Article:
The China Slowdown and Global Growth Prospects for 2015

Lara Sheldon - Author

Oct. 7 2015, Published 4:19 p.m. ET

IMF’s global growth projection

The IMF (International Monetary Find) has lowered its forecast of global growth for 2015 to 3.1%—an additional 0.2% below its projection in July 2015. Meanwhile, high inflationary pressures continue to adversely influence emerging economies (EEM) (EDZ) like Russia (RUSL) and Brazil, and the depreciation of these two countries’ respective currencies against that of other major economies, in turn, has further impacted falling crude and industrial commodity prices. Then there’s China, whose slowdown has not only pushed down manufacturing activity in emerging countries but has also moderated growth in developed countries.

In this four-part series, we’ll analyze these factors—and more—behind the IMF’s forecast and the slow recovery pace around the world.

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EEM the worst performing ETF

As of October 6, 2015, the iShares MSCI Emerging Markets Index ETF (EEM) has been one of the worst-performing ETFs (exchange traded fund) among world economies. Over the past year, this ETF declined by 17.5% compared to the iShares MSCI Eurozone (EZU), which declined by 4.8% as of October 6.

During the same period, the SPDR S&P 500 ETF (SPY) increased by 0.77%, suggesting that US sentiment is rising. Companies like Facebook (FB), The Walt Disney Company (DIS), General Electric (GE), and Wells Fargo & Company (WFC) saw rises of 22.1%, 21.2%, 8.1% and 2.5%, respectively, on an annual basis as of October 6.

The larger picture

Economic activity in emerging economies is expected to be slower than in advanced economies, however, mainly due to falling crude and commodity prices, rising inflation, and depreciating currencies. As emerging economies are big exporters of commodities, they feel a profound impact from slower output growth. Russia’s and Brazil’s economic struggles, in particular, are results of structural issues, because restricted capital flows are not able to mint on depreciating currencies. On the other hand, currency depreciation often boosts exports in countries that have economic slack and more stable financial systems.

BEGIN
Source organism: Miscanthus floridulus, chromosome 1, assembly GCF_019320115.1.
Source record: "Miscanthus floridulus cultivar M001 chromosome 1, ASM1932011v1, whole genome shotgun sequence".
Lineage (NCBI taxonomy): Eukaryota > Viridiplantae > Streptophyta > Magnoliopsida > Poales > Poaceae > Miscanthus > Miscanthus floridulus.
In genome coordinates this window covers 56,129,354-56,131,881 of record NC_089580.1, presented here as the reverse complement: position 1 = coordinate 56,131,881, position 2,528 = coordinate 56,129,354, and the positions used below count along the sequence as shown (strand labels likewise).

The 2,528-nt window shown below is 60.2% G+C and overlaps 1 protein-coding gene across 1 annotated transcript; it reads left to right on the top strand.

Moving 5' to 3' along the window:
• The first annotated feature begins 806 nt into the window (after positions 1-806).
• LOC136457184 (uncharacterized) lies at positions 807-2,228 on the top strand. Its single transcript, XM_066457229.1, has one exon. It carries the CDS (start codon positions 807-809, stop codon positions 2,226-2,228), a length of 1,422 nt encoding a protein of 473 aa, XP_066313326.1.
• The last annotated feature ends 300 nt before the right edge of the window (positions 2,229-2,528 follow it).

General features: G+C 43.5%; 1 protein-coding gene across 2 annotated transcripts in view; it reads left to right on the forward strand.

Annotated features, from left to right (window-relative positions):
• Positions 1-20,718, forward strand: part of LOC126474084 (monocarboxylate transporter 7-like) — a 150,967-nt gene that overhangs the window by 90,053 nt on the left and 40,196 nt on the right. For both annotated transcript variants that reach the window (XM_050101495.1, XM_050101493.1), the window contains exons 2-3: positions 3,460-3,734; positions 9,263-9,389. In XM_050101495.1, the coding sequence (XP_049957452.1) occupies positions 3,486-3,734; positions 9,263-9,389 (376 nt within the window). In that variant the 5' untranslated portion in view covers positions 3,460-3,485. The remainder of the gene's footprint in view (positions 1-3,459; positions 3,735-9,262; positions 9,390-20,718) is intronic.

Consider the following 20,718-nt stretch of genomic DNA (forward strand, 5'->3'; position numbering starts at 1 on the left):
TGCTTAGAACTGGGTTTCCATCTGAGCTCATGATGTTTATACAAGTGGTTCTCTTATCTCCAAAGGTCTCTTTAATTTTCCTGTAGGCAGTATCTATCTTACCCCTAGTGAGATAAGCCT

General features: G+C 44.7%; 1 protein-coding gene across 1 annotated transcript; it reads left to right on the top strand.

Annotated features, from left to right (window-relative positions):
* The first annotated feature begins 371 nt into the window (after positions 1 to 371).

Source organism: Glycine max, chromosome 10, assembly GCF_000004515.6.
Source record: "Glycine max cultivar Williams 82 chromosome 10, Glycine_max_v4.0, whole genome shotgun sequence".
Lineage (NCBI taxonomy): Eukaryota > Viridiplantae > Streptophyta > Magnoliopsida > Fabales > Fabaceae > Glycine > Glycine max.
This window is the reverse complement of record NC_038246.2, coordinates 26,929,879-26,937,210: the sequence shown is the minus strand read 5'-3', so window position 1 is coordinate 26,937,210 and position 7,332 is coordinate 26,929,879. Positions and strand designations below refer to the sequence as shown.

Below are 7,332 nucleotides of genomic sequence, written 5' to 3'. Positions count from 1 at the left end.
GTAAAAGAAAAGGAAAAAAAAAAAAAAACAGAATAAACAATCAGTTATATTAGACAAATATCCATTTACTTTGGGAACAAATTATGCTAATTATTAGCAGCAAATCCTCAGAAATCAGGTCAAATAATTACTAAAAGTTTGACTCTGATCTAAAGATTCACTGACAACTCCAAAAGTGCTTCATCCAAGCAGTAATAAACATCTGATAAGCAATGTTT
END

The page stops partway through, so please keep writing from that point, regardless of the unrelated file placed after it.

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Although the manufacturing and service sectors are still expanding in developed countries, these are growing at moderate rates. Falling crude and commodity prices are keeping inflation low in the developed world. But the slowdown in China and other emerging countries is pushing down other economic activity. Meanwhile, job cuts continue to hamper consumer confidence and economic sentiment in these economies.

Improvements in 2016?

The IMF does, however, expect global growth prospects to improve in 2016, provided that recovery picks up its pace in developed countries. The outlook of emerging economies is also on course for improvement, although outlook continues to remain weak for China in 2016. In any case, the US economy is expected to lead the way toward economic recovery in 2016.

In the next part of this series, we’ll take a look at how international trade is shaping up in the US.


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